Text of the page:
Many thanks to all of you who were able to attend “50 Shades of Green,” co-hosted by Orren Pickell Building Group of Winnetka. As a member of the Sustainable Furnishings Council and an environmentalist, I loved sharing my ideas for eco-friendly design options with you and chatting afterwards about the display of sustainable fabrics, woods and cork flooring. We called our event “50 Shades of Green” because we believe that our clients can choose any level of sustainable “green” for their homes. Eco-friendly home décor and home construction is like switching to organic foods—you can start with a few sensible choices and expand from there. Even small changes at home can make an important difference in your indoor air quality and the health of the planet. After all, we spend most of our time at home. Our indoor air quality is as important to our health as eating well and exercising. Reducing out-gassing from home furnishings, such as formaldehyde in wood floor finishes, protects us, our families and our much-loved pets.
Here is a summary of my top tips for eco-friendly home furnishings.Would you believe that is a cork floor? It is fabulous. Photo by Duro-Design
Sustainable and Reclaimed Flooring
I have already blogged about fast-growing eucalyptus wood for floors and cabinets and reclaimed French farm house wood for floors here: JustCertifiedinEco-FriendlyDesign and here: GreenFurnishingsAreSmart. But I have gathered some extra facts about eucalyptus wood:
- It is a fast-growing, sustainable hardwood. Ten-year-old trees often reach 90-100 feet.
- The wood is dark-red and durable.
- It a long, straight-grain that yields one of the strongest and most stable of all the hardwood building materials. In fact, the wood is said to be as durable as teak and 10 to 20 percent more dense.
- Eucalyptus Is grown on plantations and known not only for its rapid growth but its affordability.
Fascinating Facts About Cork
Today I am adding another sustainable flooring to my list—cork. Surprise! It isn’t just for wine bottles and memo boards anymore. Cork is harvested from the bark of the cork oak, which is grown primarily in Spain and Portugal. Did you know that cork oak trees are not harmed when their bark is harvested? Some cork forests have been harvested for a thousand years, which is absolutely amazing. Using cork supports those farmers and protects this vital resource. The preservation of cork oak forests also is important to the survival of thousands of species in its rare ecosystem.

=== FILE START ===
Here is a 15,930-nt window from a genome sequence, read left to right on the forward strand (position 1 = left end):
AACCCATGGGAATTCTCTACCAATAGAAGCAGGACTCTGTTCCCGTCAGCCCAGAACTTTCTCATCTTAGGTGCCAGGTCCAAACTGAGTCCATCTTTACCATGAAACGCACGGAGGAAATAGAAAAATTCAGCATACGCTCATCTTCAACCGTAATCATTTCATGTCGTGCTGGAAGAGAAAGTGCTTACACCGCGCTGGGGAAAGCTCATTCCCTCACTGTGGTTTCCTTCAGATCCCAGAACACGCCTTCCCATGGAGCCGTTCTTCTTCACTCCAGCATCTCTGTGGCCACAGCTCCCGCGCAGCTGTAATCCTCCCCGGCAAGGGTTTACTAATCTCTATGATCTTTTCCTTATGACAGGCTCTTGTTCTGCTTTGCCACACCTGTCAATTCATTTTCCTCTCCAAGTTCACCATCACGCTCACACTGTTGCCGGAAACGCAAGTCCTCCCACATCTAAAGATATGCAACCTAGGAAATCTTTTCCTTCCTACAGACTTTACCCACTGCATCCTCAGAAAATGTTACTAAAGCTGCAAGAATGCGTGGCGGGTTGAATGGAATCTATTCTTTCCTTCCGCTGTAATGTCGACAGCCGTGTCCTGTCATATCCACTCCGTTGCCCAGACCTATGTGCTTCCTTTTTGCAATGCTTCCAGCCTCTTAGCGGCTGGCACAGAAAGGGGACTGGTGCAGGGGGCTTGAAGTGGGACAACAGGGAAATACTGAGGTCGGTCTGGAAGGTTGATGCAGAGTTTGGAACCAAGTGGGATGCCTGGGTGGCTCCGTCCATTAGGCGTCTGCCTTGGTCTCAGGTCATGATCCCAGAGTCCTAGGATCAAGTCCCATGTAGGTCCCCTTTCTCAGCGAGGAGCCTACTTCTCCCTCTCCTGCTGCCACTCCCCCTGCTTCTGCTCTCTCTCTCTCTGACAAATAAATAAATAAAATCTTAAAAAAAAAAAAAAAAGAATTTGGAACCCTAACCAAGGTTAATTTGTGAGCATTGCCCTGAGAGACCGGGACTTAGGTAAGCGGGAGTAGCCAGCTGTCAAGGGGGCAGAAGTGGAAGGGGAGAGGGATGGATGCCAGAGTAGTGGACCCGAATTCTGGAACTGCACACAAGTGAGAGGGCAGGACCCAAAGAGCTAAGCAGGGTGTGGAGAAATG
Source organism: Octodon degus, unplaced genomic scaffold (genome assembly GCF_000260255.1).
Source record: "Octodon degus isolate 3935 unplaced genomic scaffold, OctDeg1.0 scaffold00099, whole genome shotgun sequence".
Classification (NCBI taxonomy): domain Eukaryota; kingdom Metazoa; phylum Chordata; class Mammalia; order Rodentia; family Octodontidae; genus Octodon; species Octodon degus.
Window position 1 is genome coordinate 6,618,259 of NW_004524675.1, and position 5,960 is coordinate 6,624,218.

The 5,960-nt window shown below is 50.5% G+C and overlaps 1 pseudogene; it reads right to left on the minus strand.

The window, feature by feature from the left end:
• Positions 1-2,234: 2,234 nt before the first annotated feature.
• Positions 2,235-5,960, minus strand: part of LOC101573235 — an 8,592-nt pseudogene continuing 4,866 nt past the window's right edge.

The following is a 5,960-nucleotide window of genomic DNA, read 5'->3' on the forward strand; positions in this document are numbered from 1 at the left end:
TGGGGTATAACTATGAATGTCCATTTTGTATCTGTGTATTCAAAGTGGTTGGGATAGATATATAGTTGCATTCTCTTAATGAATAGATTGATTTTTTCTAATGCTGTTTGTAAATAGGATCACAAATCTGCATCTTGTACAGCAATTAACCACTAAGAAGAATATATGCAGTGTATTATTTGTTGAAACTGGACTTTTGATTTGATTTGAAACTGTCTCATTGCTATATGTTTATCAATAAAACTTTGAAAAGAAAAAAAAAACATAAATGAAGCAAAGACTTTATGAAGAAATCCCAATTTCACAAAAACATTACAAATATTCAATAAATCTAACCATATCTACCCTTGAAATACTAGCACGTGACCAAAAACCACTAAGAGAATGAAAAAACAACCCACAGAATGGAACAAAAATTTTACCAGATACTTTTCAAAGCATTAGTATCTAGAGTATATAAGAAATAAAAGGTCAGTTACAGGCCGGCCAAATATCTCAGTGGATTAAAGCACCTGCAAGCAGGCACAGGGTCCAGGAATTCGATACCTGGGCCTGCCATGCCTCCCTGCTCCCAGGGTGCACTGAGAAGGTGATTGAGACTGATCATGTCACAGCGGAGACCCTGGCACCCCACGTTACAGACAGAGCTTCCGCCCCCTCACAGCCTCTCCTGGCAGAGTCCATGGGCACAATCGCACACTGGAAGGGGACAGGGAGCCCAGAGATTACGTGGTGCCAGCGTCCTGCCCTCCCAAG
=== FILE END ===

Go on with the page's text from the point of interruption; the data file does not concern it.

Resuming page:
Why is Cork Good for Homes?
Because cork is a protective barrier for the tree, it also is naturally hypo-allergenic, anti-microbial and anti-fungal. Cork is very resilient too, due to its unique cellular construction. It cushions impacts, resists dents and absorbs sound. It also feels warm underfoot because of its high insulation value. Cork is very durable, too. Your floor can last over 50 years! My go-to vendor for this sustainable, renewable resource is Duro-Design. Their product has a water-based finish with minimal out-gassing. It is resistant to abrasion and only needs routine damp-mopping with water. Of course, I love the variety of styles they offer, too. Duro-Design manufactures this flooring in 88 colors and six patterns. I would recommend it for any room in the house.I love the quality, patterns and colors of wool rugs from Davis & Davis.
Choosing Natural Wool Rugs
Wool rugs are a win-win for your home. One of my favorite vendors is Davis Rugs because their wool rugs are:
- Made with a natural, renewable resource – sheep’s wool!
- Energy efficient to produce, creating a much smaller carbon footprint
- Manufactured without petroleum, which is a limited, non-biodegradable resource
- Made in the USA – shorter distance to ship
- Durable and easy to clean
- Can be protected with a “green” stain resistant finish
- Recyclable – it can be unraveled and repurposed for new products
- Soft and warm underfoot
Natural Fabrics and Finishes
Why should you choose natural textiles for upholstery, window treatments, mattresses, bedding and decorative pillows? They are sustainable, biodegradable and breathable. They produce minimal out-gassing and are often made using green manufacturing processes that have a smaller ecological footprint. You can protect these fabrics with “green” stain resistant finishes, too.
Among my favorite natural fabrics are wool, linen and cotton. I like Crypton fabrics too. Though the fabric is not natural, the company uses an eco-friendly stain resistant finish, so it does have some “green” credentials. Remember too that while you spend most of your time at home, the majority of that time is spent in bed, so it is important to consider choosing a mattress made of natural materials.Sustainable floorings, made with water-based finishes, from Abner Henry, a founding member of the Sustainable Furnishings Council.
Choosing Sustainable Wood
The wood floor samples above are from Abner Henry, a 100-year-old Amish furniture company in Ohio that uses only sustainably harvested wood. What does that mean? All of the trees harvested to make their furniture are individually chosen so that only the most mature trees are cut down and the younger ones can continue to thrive. Abner Henry uses virtually all North American woods, and they offer a formaldehyde-free finish as well as their Pro Tekt finish which after 21 days has minimal to no off-gassing. Both finishes protect furniture from hazardous spills such as hot coffee, finger nail polish remover, tomato juice and acids. And here’s an interesting fact: the United States Forestry Service says we now have 2 ½ times more harvestable timber in North America than in the 1950s because of improved harvesting techniques.
I believe that luxury and sustainability can be combined to create outstanding design. Whether you choose to make your whole house “green” or you just want it to be a lighter shade of green, I would love to help you select furnishings to meet your goals.